Volume, the new game from Thomas Was Alone creator Mike Bithell, is released tomorrow (August 18), and here VICE Gaming has a neat little preview of its music, composed by the BAFTA-nominated David Housden.
The 2012-released puzzle-platformer Thomas Was Alone was a huge breakthrough for British developer Bithell, winning plaudits aplenty and a BAFTA award in 2013 for Danny Wallace's performance as its narrator. Housden's score for the game attracted praise, too, and he's reconnected with Bithell for Volume, a stealth game that mixes the mythology of Robin Hood—you play as Robert Locksley, against Guy Gisborne—with a high-tech, near-future aesthetic. Wallace again stars, as do Andy Serkis and YouTuber Charlie McDonnell.
"(The contrast of old and new influences) had a huge influence and was something I went to great lengths to capture, sonically," Housden tells me when I ask him about the modernized Robin Hood theme at play. "I really wanted to play with this idea of an old story being told in a new way, so to that end I decided to invest in a range of period instrumentation to include in the score. Not necessarily medieval instruments themselves, but they had to have that sort of tone to them. I used a mandolin, a dulcimer, an Irish harp, an erhu, and many other elements to create various textures, and a feel of something written in the past."
Video game soundtracks are far from the proverbial poorer cousins of scores for the film world, as outstanding arrangements in titles like Journey, the Halo series and BioWare's Dragon Age saga (and many more—you'll certainly have your favorites) prove. BAFTA winners in the category of Best Original Music have included BioShock Infinite (2014) and Heavy Rain (2011), while Austin Wintory's work for Journey bagged itself a Grammy nomination for Best Score Soundtrack for Visual Media at the 2013 awards, the first time a game had been included in a category beside movies. Housden believes that working in games, versus films, provides composers with greater freedom to get creative.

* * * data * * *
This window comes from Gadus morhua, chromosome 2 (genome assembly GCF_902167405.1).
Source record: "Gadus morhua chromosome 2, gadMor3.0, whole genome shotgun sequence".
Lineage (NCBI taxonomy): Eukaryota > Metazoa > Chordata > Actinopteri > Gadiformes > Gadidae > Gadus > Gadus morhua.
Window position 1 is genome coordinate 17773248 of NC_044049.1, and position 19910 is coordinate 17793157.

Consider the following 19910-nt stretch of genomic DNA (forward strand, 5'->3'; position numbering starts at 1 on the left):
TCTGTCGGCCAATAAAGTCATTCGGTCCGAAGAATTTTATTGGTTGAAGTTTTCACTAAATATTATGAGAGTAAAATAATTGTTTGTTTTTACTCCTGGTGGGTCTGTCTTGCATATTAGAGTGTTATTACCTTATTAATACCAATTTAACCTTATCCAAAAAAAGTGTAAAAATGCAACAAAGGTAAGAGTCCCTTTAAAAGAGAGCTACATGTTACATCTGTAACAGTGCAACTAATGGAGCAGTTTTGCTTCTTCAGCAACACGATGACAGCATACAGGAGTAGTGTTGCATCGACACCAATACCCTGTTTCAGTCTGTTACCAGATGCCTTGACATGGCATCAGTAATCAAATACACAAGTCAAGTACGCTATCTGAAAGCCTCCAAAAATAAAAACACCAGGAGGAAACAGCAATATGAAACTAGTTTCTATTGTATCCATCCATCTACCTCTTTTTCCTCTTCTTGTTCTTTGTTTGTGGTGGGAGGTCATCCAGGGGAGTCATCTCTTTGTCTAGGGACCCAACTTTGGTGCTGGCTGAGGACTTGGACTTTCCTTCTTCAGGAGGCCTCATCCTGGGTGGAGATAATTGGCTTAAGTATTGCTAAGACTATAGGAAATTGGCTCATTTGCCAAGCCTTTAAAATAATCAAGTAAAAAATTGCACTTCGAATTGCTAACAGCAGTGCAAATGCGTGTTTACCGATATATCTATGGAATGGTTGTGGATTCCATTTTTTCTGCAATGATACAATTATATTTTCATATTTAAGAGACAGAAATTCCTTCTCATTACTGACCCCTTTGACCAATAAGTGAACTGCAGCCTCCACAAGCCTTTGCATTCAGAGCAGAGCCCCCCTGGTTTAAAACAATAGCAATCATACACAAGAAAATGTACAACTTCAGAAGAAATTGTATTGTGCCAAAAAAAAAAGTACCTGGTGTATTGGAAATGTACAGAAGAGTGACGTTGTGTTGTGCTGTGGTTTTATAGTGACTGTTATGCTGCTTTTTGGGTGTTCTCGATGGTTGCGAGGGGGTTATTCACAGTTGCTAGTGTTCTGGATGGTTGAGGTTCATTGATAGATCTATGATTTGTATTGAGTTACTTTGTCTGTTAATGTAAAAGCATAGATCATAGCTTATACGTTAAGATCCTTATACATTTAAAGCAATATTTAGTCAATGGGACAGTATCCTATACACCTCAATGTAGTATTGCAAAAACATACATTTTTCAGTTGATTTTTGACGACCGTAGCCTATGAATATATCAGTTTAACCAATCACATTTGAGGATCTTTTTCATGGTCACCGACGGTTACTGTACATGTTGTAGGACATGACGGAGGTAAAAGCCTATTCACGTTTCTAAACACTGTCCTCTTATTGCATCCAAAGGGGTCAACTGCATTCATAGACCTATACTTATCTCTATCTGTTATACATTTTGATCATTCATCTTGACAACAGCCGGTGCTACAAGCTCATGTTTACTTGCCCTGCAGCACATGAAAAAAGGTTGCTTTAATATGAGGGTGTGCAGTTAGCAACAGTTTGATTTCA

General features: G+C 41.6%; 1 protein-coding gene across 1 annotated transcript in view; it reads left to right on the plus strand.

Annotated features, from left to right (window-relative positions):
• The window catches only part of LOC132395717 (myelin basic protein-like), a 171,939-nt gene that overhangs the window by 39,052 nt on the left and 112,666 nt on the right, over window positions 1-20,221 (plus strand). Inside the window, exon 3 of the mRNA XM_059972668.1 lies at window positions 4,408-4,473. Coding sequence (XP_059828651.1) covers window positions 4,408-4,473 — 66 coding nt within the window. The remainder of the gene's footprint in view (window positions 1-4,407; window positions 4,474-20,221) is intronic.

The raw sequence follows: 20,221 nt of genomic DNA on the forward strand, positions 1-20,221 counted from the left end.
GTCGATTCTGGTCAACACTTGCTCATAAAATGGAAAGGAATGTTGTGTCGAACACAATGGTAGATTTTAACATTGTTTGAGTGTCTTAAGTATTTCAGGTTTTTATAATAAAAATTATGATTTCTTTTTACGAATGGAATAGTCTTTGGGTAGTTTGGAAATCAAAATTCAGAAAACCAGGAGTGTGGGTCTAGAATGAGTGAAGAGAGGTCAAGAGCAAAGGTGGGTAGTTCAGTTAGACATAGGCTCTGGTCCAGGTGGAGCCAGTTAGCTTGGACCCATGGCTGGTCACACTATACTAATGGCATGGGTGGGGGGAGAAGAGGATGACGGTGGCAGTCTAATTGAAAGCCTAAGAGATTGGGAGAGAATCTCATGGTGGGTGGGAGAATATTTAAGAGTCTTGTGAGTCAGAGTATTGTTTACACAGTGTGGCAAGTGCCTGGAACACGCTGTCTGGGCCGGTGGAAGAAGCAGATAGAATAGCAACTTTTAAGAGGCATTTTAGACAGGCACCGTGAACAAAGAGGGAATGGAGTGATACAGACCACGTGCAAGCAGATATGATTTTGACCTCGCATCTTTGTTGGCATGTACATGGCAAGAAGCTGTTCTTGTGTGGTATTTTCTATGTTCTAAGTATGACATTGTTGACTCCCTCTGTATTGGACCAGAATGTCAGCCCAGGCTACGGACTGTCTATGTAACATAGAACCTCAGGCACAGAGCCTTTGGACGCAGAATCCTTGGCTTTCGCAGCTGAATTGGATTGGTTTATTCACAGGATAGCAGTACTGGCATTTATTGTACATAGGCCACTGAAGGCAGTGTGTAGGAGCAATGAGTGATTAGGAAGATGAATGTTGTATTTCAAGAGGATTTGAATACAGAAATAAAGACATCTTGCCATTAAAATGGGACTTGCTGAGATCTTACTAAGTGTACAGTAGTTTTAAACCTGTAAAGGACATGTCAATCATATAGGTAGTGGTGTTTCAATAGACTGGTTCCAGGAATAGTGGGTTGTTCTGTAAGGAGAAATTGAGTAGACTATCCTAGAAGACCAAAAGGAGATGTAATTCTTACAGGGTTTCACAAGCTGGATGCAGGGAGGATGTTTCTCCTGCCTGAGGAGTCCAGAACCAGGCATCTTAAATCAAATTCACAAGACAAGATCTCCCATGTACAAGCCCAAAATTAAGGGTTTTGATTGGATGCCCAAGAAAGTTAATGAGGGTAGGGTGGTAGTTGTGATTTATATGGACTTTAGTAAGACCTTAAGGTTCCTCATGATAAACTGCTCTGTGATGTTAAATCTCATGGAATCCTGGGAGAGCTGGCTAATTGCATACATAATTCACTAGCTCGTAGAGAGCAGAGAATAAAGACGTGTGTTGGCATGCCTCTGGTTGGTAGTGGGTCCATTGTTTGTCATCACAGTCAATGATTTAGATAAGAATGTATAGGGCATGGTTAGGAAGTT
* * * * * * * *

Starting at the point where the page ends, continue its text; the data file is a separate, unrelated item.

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"The game soundtrack world is fantastic. It offers artists opportunities to take risks and create music that you simply wouldn't hear in other mediums. Films need to make money. You have the odd niche success, but by and large the major studios are all looking for their next financial hit or franchise. As such there's very little scope to be exploratory with the music or to break away from tried-and-tested formulas. Whilst that's perhaps true of some triple-A game titles as well, generally the game industry encourages and rewards innovation and creativity in all aspects of development, not least the music.
"I do think there's a problem with the term 'game music,' though. It's music which is used for games, sure, but you're talking about the same world-class musicians being recorded in the same studios, engineered by the same mixers—who are the best at what they do—as you find in the film world. There are a wealth of Hollywood composers whose credits now include game works as well, so there's really nothing to choose between a top game score and a top film score anymore.
"Journey breaking through into the mainstream was certainly a step in the right direction, but it hasn't brought the wall down and game scores deserve far more recognition than they currently receive. That being said, the landscape has improved significantly over the past few years and I believe it will only continue to do so as time passes and more and more exemplary scores are created."
Listen to three tracks from Housden's Volume score below—and order the full soundtrack via iTunes here.
Over on Noisey: Video Game Music Demystified
Volume is available on August 18, 2015 for PlayStation 4, PlayStation Vita, PC, and Mac. More information at the game's official website. Housden's soundtrack is released today through Laced Records.
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